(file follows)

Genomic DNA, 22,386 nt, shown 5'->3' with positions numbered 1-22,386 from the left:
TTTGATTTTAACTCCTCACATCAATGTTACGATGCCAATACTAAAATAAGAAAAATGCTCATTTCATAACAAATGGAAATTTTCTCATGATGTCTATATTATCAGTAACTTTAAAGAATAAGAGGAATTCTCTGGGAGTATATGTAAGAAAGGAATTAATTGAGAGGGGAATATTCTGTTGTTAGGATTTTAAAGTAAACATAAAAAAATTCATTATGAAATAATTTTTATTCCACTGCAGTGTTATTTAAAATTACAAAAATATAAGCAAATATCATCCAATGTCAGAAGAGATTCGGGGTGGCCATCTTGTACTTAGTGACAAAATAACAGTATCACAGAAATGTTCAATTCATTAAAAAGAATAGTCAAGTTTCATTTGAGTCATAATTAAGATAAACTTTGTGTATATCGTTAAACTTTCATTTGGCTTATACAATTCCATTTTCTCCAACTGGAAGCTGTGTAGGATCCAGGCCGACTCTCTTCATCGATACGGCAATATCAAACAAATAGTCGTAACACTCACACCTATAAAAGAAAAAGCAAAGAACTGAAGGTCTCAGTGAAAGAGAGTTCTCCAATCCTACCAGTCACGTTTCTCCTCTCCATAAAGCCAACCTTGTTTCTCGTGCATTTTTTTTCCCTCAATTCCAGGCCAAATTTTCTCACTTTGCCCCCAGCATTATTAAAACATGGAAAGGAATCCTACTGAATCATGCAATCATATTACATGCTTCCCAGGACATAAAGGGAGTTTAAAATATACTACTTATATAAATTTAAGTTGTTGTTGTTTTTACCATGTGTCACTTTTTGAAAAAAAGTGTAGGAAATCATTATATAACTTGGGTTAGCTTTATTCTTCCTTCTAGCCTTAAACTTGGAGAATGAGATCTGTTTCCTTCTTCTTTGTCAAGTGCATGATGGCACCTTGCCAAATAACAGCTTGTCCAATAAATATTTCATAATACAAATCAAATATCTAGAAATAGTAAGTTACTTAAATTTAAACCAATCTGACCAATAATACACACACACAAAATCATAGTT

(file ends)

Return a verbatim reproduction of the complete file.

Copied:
Genomic DNA, 22,386 nt, shown 5'->3' with positions numbered 1-22,386 from the left:
TTTGATTTTAACTCCTCACATCAATGTTACGATGCCAATACTAAAATAAGAAAAATGCTCATTTCATAACAAATGGAAATTTTCTCATGATGTCTATATTATCAGTAACTTTAAAGAATAAGAGGAATTCTCTGGGAGTATATGTAAGAAAGGAATTAATTGAGAGGGGAATATTCTGTTGTTAGGATTTTAAAGTAAACATAAAAAAATTCATTATGAAATAATTTTTATTCCACTGCAGTGTTATTTAAAATTACAAAAATATAAGCAAATATCATCCAATGTCAGAAGAGATTCGGGGTGGCCATCTTGTACTTAGTGACAAAATAACAGTATCACAGAAATGTTCAATTCATTAAAAAGAATAGTCAAGTTTCATTTGAGTCATAATTAAGATAAACTTTGTGTATATCGTTAAACTTTCATTTGGCTTATACAATTCCATTTTCTCCAACTGGAAGCTGTGTAGGATCCAGGCCGACTCTCTTCATCGATACGGCAATATCAAACAAATAGTCGTAACACTCACACCTATAAAAGAAAAAGCAAAGAACTGAAGGTCTCAGTGAAAGAGAGTTCTCCAATCCTACCAGTCACGTTTCTCCTCTCCATAAAGCCAACCTTGTTTCTCGTGCATTTTTTTTCCCTCAATTCCAGGCCAAATTTTCTCACTTTGCCCCCAGCATTATTAAAACATGGAAAGGAATCCTACTGAATCATGCAATCATATTACATGCTTCCCAGGACATAAAGGGAGTTTAAAATATACTACTTATATAAATTTAAGTTGTTGTTGTTTTTACCATGTGTCACTTTTTGAAAAAAAGTGTAGGAAATCATTATATAACTTGGGTTAGCTTTATTCTTCCTTCTAGCCTTAAACTTGGAGAATGAGATCTGTTTCCTTCTTCTTTGTCAAGTGCATGATGGCACCTTGCCAAATAACAGCTTGTCCAATAAATATTTCATAATACAAATCAAATATCTAGAAATAGTAAGTTACTTAAATTTAAACCAATCTGACCAATAATACACACACACAAAATCATAGTT